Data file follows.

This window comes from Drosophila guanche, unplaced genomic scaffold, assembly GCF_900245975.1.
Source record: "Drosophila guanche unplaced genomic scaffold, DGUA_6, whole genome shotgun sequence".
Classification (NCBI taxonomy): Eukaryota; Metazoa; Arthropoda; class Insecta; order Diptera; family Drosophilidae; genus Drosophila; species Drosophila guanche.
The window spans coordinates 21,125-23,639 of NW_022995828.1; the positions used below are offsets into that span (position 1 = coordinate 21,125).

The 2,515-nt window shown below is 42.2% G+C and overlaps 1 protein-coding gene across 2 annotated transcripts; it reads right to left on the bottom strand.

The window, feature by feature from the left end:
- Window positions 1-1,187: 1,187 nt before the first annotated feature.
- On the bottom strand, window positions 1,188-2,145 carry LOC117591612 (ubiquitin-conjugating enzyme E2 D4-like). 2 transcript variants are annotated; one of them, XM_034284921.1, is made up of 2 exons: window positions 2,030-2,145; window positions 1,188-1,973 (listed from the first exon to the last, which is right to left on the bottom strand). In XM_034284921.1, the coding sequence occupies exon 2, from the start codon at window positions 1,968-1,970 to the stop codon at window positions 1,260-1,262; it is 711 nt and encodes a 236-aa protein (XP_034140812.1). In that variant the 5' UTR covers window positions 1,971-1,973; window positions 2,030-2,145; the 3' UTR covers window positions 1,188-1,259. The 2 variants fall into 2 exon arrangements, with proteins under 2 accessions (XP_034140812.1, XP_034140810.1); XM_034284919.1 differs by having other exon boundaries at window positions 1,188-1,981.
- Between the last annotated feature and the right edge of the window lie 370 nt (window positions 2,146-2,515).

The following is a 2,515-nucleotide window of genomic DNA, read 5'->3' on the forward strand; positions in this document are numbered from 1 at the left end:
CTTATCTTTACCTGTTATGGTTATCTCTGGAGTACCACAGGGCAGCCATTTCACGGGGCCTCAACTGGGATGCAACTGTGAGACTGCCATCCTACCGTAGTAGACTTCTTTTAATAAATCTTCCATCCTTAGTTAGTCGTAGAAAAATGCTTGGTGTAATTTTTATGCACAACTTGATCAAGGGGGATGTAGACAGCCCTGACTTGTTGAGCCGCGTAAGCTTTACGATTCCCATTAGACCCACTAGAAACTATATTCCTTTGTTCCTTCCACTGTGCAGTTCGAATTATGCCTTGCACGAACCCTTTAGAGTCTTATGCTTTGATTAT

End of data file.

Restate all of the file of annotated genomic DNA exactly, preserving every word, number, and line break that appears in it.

This window comes from Drosophila guanche, unplaced genomic scaffold, assembly GCF_900245975.1.
Source record: "Drosophila guanche unplaced genomic scaffold, DGUA_6, whole genome shotgun sequence".
Classification (NCBI taxonomy): Eukaryota; Metazoa; Arthropoda; class Insecta; order Diptera; family Drosophilidae; genus Drosophila; species Drosophila guanche.
The window spans coordinates 21,125-23,639 of NW_022995828.1; the positions used below are offsets into that span (position 1 = coordinate 21,125).

The 2,515-nt window shown below is 42.2% G+C and overlaps 1 protein-coding gene across 2 annotated transcripts; it reads right to left on the bottom strand.

The window, feature by feature from the left end:
- Window positions 1-1,187: 1,187 nt before the first annotated feature.
- On the bottom strand, window positions 1,188-2,145 carry LOC117591612 (ubiquitin-conjugating enzyme E2 D4-like). 2 transcript variants are annotated; one of them, XM_034284921.1, is made up of 2 exons: window positions 2,030-2,145; window positions 1,188-1,973 (listed from the first exon to the last, which is right to left on the bottom strand). In XM_034284921.1, the coding sequence occupies exon 2, from the start codon at window positions 1,968-1,970 to the stop codon at window positions 1,260-1,262; it is 711 nt and encodes a 236-aa protein (XP_034140812.1). In that variant the 5' UTR covers window positions 1,971-1,973; window positions 2,030-2,145; the 3' UTR covers window positions 1,188-1,259. The 2 variants fall into 2 exon arrangements, with proteins under 2 accessions (XP_034140812.1, XP_034140810.1); XM_034284919.1 differs by having other exon boundaries at window positions 1,188-1,981.
- Between the last annotated feature and the right edge of the window lie 370 nt (window positions 2,146-2,515).

The following is a 2,515-nucleotide window of genomic DNA, read 5'->3' on the forward strand; positions in this document are numbered from 1 at the left end:
CTTATCTTTACCTGTTATGGTTATCTCTGGAGTACCACAGGGCAGCCATTTCACGGGGCCTCAACTGGGATGCAACTGTGAGACTGCCATCCTACCGTAGTAGACTTCTTTTAATAAATCTTCCATCCTTAGTTAGTCGTAGAAAAATGCTTGGTGTAATTTTTATGCACAACTTGATCAAGGGGGATGTAGACAGCCCTGACTTGTTGAGCCGCGTAAGCTTTACGATTCCCATTAGACCCACTAGAAACTATATTCCTTTGTTCCTTCCACTGTGCAGTTCGAATTATGCCTTGCACGAACCCTTTAGAGTCTTATGCTTTGATTAT